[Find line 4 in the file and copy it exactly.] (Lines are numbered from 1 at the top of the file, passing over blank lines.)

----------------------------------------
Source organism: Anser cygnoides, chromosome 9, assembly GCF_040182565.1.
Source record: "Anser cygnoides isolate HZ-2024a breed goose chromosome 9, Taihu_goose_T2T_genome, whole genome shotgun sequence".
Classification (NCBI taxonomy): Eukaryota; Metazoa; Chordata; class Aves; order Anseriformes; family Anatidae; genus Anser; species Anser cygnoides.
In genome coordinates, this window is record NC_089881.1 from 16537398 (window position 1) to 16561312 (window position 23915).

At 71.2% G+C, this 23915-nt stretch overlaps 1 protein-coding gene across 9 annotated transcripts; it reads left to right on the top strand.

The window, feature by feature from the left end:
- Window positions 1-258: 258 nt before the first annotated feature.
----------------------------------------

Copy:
In genome coordinates, this window is record NC_089881.1 from 16537398 (window position 1) to 16561312 (window position 23915).